Hampton University student from a middle-class neighborhood whose boyfriend was the head of a drug ring.
Over a four-year period, the LDF appealed the case repeatedly in an effort to demonstrate to the court what the prosecution had initially disclosed — Smith never used or sold drugs.
With Jones’ extensive background and broad array of cases, she has earned a reputation as a skillful negotiator and an ardent voice for those who have been shut out of the economic, political, and social mainstream. “Some of the most important cases you can have are those that affect people’s lives — whether people
live or die,” she says. “And those are the cases that affect the quality of life.” — Marcia A. WadeJOHN PAYTON
Wilmer, Cutler & Pickering
John Payton was a law student at Harvard when Regents of the University of California v. Bakke was being litigated. “We were all on edge waiting for the verdict in that case,” recalls Payton. In 1978, the Supreme Court handed down its decision, upholding the use of race in college admissions.
Now 25 years later, Payton has litigated two landmark cases, successfully defending the University of Michigan’s use of race in the admissions process at its undergraduate college (Gratz v. Bollinger) and at its law school (Grutter v. Bollinger). A partner at Wilmer, Cutler & Pickering in Washington, D.C., Payton was lead counsel for the two cases in the trial court and in the court of appeals. He argued Gratz v. Bollinger in the Supreme Court.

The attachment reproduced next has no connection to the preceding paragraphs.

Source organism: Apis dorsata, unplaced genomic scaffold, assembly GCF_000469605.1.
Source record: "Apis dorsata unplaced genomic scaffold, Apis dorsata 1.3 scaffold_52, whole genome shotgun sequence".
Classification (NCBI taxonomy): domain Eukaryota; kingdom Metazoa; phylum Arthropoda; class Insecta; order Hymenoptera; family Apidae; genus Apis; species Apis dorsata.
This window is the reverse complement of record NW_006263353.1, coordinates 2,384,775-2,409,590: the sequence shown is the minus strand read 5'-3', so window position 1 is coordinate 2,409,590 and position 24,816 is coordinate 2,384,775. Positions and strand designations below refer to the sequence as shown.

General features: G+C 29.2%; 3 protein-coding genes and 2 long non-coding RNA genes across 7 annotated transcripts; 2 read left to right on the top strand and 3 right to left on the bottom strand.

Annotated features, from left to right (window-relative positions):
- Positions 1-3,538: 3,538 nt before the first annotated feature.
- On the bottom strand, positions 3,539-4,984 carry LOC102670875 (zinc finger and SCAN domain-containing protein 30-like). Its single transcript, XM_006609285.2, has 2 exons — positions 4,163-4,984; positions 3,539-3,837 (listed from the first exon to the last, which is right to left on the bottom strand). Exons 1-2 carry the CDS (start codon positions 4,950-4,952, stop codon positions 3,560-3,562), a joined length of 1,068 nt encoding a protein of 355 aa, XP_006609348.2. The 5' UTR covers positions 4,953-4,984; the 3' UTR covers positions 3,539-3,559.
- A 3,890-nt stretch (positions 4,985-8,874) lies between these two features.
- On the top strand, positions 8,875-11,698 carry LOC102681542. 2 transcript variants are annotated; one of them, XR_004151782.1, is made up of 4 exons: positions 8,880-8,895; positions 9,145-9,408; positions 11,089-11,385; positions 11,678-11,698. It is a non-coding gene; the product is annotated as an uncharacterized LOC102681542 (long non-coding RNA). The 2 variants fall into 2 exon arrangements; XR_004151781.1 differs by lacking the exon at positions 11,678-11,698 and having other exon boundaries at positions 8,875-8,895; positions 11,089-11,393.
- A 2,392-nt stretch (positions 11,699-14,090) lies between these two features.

During the compelling proceedings, it was a “battle of semantics,” says Payton, who challenged whether it was the court’s job to tell the university what to do or the university’s job to devise an admissions program that relied on individualized assessment.
Throughout his career, Payton has played pivotal roles in some of the most significant civil rights cases in recent history. He was chief counsel in the Supreme Court case Richmond v. Croson, and he filed numerous amicus briefs including Patterson v. McLean Credit Union, an employment discrimination case, and Adarand Constructors v. Pena, a case involving the constitutionality of federal affirmative action programs. The former Washington, D.C. Bar president also served as corporation counsel for the District of Columbia.
A native of Los Angeles, the 56-year-old Payton says he was extremely active in the black student union movement during the 1970s. “I have always been interested in racial issues, social justice, and civil rights in some context.”
— Carolyn M. BrownJulius L. Chambers
Ferguson, Stein, Chambers, Adkins, Gresham & Sumter
Career Highlights: Chambers founded the state of North Carolina’s first integrated law firm. Formerly, Chambers served as chancellor of North Carolina Central University and the director-counsel of the NAACP Legal Defense and Educational Fund.
Chambers earned law degrees from Columbia University in New York City and the University of North Carolina at Chapel Hill.
Power Play: Chambers has been winning landmark Supreme Court rulings in employment discrimination and education since the ’70s, including the famous school busing case resulting in the desegregation of Charlotte’s schools.
Equal Justice Society